Most traders can profit from a falling market.
But what if you could not only profit from the stock falling, but also from it going sidewards, or even rising slightly?
The Bear Call Spread, if applied properly, will do all three of these things.
So what is a Bear Call Spread?
The Bear Call spread, as the name describes, is a bearish trade. If applied properly, it can also profit from sidewards movement, or even a slight rise in the market; making it an extremely versatile strategy.
So when would we use one?
Quite often when a stock is channelling, it trades between a strong resistance level, and support level. A bounce from a resistance level is a great indication the stock is likely to continue the pattern, and provides a strong entry signal for a Bear Call spread.
When a stock is in downtrend, you can often draw a downtrend line that represents a strong level of resistance. Once the stock has come back to the trend line, and bounces from the line, it is an indication that the stock is ready to continue the down trend and therefore continue lower. This is also a strong entry signal for a Bear Call Spread.
Why would I use a Bear Call Spread?
We often apply this strategy in a way where we can place all of our risk above a strong resistance level. The resistance level then acts like a last line of defence to stop the stock from rising and going against us. If that level breaks, we often use it as a signal to exit the trade.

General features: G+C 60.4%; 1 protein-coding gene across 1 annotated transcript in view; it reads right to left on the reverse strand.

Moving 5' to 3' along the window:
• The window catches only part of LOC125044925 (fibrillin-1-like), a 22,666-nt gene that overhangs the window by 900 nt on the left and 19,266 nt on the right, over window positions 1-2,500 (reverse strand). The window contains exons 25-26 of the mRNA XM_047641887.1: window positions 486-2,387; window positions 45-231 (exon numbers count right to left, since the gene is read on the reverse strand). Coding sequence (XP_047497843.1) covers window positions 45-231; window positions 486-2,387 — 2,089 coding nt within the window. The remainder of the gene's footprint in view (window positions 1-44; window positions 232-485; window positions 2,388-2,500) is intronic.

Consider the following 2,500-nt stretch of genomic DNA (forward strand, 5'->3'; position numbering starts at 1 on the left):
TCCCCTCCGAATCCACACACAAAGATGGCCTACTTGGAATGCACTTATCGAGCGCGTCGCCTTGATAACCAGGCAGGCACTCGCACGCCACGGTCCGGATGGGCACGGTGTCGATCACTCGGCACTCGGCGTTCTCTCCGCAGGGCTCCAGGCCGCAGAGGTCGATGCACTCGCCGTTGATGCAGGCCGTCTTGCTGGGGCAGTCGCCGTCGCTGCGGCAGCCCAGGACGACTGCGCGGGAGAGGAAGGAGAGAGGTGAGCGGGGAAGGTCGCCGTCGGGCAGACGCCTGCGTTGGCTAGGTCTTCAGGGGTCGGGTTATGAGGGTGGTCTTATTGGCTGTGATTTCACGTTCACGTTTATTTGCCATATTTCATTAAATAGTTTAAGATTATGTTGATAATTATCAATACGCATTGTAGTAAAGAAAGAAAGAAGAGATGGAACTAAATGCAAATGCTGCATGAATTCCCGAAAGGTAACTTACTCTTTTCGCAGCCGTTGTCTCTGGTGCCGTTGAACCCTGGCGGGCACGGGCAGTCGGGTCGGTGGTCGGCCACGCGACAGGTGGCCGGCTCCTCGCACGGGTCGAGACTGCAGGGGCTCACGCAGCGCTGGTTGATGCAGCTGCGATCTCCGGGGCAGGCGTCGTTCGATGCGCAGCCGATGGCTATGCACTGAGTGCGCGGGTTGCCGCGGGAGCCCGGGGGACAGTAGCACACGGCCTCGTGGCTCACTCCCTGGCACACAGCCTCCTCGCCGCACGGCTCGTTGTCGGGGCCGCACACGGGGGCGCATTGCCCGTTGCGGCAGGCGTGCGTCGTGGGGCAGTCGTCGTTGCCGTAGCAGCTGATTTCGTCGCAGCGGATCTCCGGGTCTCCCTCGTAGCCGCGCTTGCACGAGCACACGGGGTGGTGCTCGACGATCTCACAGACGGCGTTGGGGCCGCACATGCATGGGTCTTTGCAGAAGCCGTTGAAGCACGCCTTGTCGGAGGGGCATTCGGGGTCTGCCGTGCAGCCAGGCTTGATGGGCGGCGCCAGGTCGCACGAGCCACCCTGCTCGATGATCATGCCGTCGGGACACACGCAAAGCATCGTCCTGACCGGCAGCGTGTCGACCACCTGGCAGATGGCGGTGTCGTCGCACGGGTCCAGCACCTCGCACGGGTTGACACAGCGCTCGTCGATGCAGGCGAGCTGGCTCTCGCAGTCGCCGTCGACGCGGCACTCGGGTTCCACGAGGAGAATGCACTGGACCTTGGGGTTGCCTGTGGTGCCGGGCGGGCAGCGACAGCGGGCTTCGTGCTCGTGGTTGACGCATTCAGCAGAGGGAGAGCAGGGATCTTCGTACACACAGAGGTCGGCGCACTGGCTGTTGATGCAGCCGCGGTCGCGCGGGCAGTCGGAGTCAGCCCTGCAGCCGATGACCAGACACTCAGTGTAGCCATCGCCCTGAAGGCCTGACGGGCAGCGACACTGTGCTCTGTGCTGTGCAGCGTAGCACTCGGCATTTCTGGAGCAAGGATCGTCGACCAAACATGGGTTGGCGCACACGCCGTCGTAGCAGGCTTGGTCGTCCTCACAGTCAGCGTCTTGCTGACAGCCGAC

The other reason traders like this strategy is it can be managed from afar. It doesn’t require too much attention, and is suitable for traders who perhaps work full time and don’t have the capacity to be actively trading day in day out.
Finally, if applied properly, the trade has an opportunity to close out for zero brokerage and fees, halving the cost of the trade.
Let’s run through an example.
The chart below is of Incitec Pivot Ltd (IPL).
You can see its basically been channelling, perhaps even in a slight downtrend since about the beginning of the year. Recently it rallied to the resistance level and stalled. Today shows it breaking the short-term uptrend line, and therefore a pennant triangle pattern. This gives IPL bearish entry signals.
Now we could trade a bought put, to profit from a quick snap down. On the other hand, we could also consider a Bear Call, which will profit from a move down, but also time decay. IPL can track along the resistance for a period of time before continuing the pattern and heading lower, so a Bear Call may be better suited. This is because simply being in the trade helps us profit, whilst maintaining the ability to profit from a fall.
We can place the risk above the resistance level and downtrend line, which will help protect the trade. As long as the share price stays below these levels we can make maximum profit by expiry.
The ability to have flexibility and wait for the move could provide and edge to your trading, whilst also limiting your capital risk compared to simply shorting the stock.